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Creator / Julia Child

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Bon appétit!

Julia Carolyn Child (née McWilliams, August 15, 1912 – August 13, 2004) was an American chef and author or co-author of a number of cookbooks, most famously Mastering the Art of French Cooking in two volumes. She became a celebrity in the 1960s and beyond, and is the subject of many an Affectionate Parody, given her enthusiastic demeanor and her distinctively plummy voice.

Her PBS program The French Chef pioneered the genre of the Cooking Show. It was produced from 1963 to 1973, and still can be seen in reruns to the present day. Episodes are also available on YouTube and have streamed on Twitch.

Just as a warning, American chefs and cooking professionals hold Julia Child to a level of respect and admiration that borders on religious. It is better for you to badmouth Fred Rogers on 4Chan than it is to badmouth Julia Child around a chef, especially if you are badmouthing her in his restaurant.


Works associated with Julia Child include:

  • Julie & Julia: A combination fantasy and biopic aligning Child's experiences in Europe while she attended the Cordon Bleu school and co-authored her first cookbook, and author Julie Powell's attempt to cook all 524 recipes in the book in one year. Child is played by Meryl Streep.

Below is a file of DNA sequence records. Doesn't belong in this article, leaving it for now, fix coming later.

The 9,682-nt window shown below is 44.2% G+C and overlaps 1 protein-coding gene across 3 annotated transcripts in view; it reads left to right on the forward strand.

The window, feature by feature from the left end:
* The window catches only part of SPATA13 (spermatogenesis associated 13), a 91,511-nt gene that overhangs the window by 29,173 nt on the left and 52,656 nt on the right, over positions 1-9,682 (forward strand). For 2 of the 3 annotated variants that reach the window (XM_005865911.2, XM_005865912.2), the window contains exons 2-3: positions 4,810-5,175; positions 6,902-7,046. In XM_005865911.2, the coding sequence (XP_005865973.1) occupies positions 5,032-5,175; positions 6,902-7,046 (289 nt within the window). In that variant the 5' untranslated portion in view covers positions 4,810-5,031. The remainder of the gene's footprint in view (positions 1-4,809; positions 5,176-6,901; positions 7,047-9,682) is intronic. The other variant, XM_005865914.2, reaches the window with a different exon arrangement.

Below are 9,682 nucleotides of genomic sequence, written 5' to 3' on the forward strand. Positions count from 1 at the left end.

• John "Melody Sheep" Boswell did a tribute video for Child in his own unmistakable style.
  • One of Dan Aykroyd 's best-known SNL sketches is his impersonation of Julia. The skit is, itself, often parodied.
  • Appears in the second episode of Season 5 of Epic Rap Battles of History against Gordon Ramsay.


Tropes associated with Julia Child's works include:

  • Catch-Phrase: "This is Julia Child. Bon appétit!"
  • Cooking Show: The French Chef was one of the earliest examples of the genre, and quickly became a popular sensation since Child excelled at showing how high-quality food could be made easily at home.
  • Food Porn: Given that her shows are, well, cooking shows, the food and showing them are the entire point.
  • French Cuisine Is Haughty: Zig-Zagged. Child was trained as a chef in France and reinforced the connection between French cuisine and fine dining, but her books and TV shows were meant to demystify the process and show that ordinary Americans could make their own French-quality food at home. Most of her recipes are based more on French home cooking than the elaborate fare you'd get at a high-end restaurant, but on the other hand she also featured recipes for fancy meals such as pressed duck and lobster thermidor.
  • Supreme Chef: Child brought French cooking to Americans, but she was highly skilled. Media portrayals of her emphasize this fact.
  • Throw It In!: Invoked deliberately. The show was filmed directly to videotape without interruptions, so if Julia made a mistake, they often just left it in. Julia explained that this helped humanize the process of cooking, showing that even an experienced professional can make a kitchen mistake like you do.
  • Trademark Favorite Food: Count the recipes that include butter and cream. And served with white wine.
  • Trope Codifier: She codified the tropes for Cooking Show and celebrity chef.

Example of: